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How to find Internal Symmetries?

  1. Dec 7, 2014 #1
    For instance, how to find what internal symmetries a free relativistic lagrangian density has for complex scalar field?
     
  2. jcsd
  3. Dec 8, 2014 #2

    dextercioby

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    Well, this is a circular question, since Lagrangian (densities) are built on purpose to encompass the desired (rigid) symmetries. Think about the ##\phi\phi^*## term. What transformation of the field would leave it invariant? Then you can move to differentiated fields.
     
  4. Dec 8, 2014 #3
    Unitary transformation?
     
  5. Dec 8, 2014 #4

    dextercioby

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    Fancy language. Spell it out using 'common knowledge'. :)
     
  6. Dec 8, 2014 #5
    ## \phi \longrightarrow e^{i\alpha}\phi ##
    ## \phi^* \longrightarrow \phi^* e^{-i\alpha} ##

    ## (\phi^* e^{-i\alpha})(e^{i\alpha}\phi) = \phi^* \phi ##

    Also I could do it with the orthogonal matrix representation:

    $$ \phi^* \Omega^+ \Omega \phi = \phi^* \phi $$

    And this is all? there are no more kinds of internal symmetries?
     
  7. Dec 8, 2014 #6

    dextercioby

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    Yes, indeed. For the sake of the Standard Model SO(n) is not needed, a simple phase factor (U(1)) will do.
     
  8. Dec 9, 2014 #7

    ChrisVer

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    You can find more symmetries. In case for the phi* phi, you can also have the parity transformation:

    [itex] \phi \rightarrow - \phi [/itex]

    This is one reason someone won't write [itex]\phi^3 [/itex] terms a priori in a Lagrangian. Or instead of a [itex]U(1)[/itex] you can have a broken [itex]U(1)[/itex] in the case that it would correspond to a [itex]Z_N[/itex]...

    In fact you can find a lot of symmetries in a Lagrangian density. The reason is already stated, that the given Lagrangians will be built in order to contain your desired symmetries.

    Take for example the quarks. The quarks are in a [itex]3[/itex]-dimensional representation of [itex]SU(3)_{color}[/itex]. How can you make neutral quantities from combinations of [itex]3[/itex]?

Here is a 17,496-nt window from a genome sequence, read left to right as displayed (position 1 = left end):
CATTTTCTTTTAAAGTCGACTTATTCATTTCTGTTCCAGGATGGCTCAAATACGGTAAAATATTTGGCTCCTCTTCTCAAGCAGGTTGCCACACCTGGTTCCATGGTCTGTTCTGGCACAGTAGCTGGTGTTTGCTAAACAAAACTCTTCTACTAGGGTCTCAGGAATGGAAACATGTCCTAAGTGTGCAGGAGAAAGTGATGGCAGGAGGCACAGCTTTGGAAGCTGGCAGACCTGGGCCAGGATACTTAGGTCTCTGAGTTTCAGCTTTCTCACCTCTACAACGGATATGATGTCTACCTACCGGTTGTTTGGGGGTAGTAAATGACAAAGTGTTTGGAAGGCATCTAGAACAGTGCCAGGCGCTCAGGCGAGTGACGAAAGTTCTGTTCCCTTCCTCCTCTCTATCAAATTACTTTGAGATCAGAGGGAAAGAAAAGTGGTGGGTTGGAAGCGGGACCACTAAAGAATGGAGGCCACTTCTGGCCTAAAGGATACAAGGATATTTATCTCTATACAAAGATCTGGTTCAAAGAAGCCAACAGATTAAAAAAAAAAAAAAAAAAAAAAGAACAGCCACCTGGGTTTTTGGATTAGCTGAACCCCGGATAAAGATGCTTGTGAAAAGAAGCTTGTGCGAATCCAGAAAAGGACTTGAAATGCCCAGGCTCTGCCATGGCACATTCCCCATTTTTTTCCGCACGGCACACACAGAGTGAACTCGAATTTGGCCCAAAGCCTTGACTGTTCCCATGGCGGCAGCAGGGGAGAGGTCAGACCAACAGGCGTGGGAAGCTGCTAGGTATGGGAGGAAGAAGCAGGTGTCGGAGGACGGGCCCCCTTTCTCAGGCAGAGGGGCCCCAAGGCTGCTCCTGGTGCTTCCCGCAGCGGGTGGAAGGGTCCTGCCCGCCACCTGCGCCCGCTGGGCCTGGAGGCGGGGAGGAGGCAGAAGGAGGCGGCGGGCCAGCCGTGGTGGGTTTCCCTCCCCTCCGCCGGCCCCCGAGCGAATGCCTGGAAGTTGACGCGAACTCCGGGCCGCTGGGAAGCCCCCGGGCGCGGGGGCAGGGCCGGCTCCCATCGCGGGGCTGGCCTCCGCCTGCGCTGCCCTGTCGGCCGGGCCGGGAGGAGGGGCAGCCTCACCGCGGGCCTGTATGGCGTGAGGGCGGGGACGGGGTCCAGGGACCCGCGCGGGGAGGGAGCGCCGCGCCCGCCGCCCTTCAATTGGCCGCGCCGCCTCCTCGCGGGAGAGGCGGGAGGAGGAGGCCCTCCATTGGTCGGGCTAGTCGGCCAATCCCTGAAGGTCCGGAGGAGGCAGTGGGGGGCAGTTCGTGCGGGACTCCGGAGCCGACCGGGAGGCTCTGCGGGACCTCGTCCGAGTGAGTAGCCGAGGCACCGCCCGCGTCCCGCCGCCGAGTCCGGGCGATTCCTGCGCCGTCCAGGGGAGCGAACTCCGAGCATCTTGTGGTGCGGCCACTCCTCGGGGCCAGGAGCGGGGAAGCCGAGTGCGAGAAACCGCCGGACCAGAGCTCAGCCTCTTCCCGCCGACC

Take for example the [itex] 3 \otimes 3 = 6 \oplus \bar{3} [/itex]. Obviously the combination [itex]3 \otimes 3[/itex] cannot be decomposed to a singlet representation, but it contains the complex conjugate of [itex]3[/itex], that is the reason sometimes [itex]3 \otimes 3[/itex] are called anti-quarks.
    On the other hand the combination [itex] 3 \otimes \bar{3}= 8 \oplus 1[/itex] contains the 1-dimensional object [which transforms trivially under [itex]SU(3)[/itex] transformations] and so can "work". The result is that terms which belong to [itex]3, \bar{3}[/itex] can be combined in the Lagrangian to give you allowed terms. Similarly for [itex] 3 \otimes 3 \otimes 3 [/itex] (so combinations of 3 fields belonging to [itex]3[/itex] representation).
     
  9. Dec 9, 2014 #8
    You know I've always wondered why they don't have the real scalar field squared in the yukawa interaction term, is parity not relevant in that situation?
     
  10. Dec 10, 2014 #9

    ChrisVer

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    What do you mean? a term like : [itex] \phi^2 \bar{\psi} \psi [/itex]?
    one reason I see is that this term is non-renormalizable.
     
  11. Dec 10, 2014 #10
    Does that mean there's something fundamentally wrong with the term, or just that perturbation theory can't handle it?
     
  12. Dec 10, 2014 #11
    What are the dimensions of the spinors in terms of powercounting?
     
  13. Dec 10, 2014 #12

    ChrisVer

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    take the mass term : [itex]m \bar{\psi} \psi[/itex]...
    If [itex][m]=1[/itex] what should be [itex][\psi][/itex] in order to have a dimensionless action?

    As for the term, In general you can have such terms into an effective Lagrangian [insert some cut-off]. Why would you do that in the fundamental level? Take eg the case for which you don't write a Fermi-term: [itex]\bar{\psi} \psi \bar{\psi} \psi [/itex]. Both these operators are irrelevant.
     
    Last edited: Dec 10, 2014
  14. Dec 10, 2014 #13
    3/2, but where it comes? It is not a should be, it is a "it is". A spinor is 4 component complex vector. The half integer comes from the idea of bispinor?
     
  15. Dec 10, 2014 #14

    ChrisVer

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    it simply comes from asking the Dirac Lagrangian to be of dimension 4 (in 4D space).
    You are not counting degrees of freedom, but mass dimension... so I don't think the components can help you. A better way to write this is [itex] [\psi] = m^{3/2} [/itex] for not getting confused with a simple shorthanded 3/2 (half-integer) which would make you think of spinors.
    Of course the fact that you have spin 1/2 particles leads you to Dirac equation, and so an equation having the mass term as [itex]m \bar{\psi}\psi[/itex]
     
    Last edited: Dec 10, 2014
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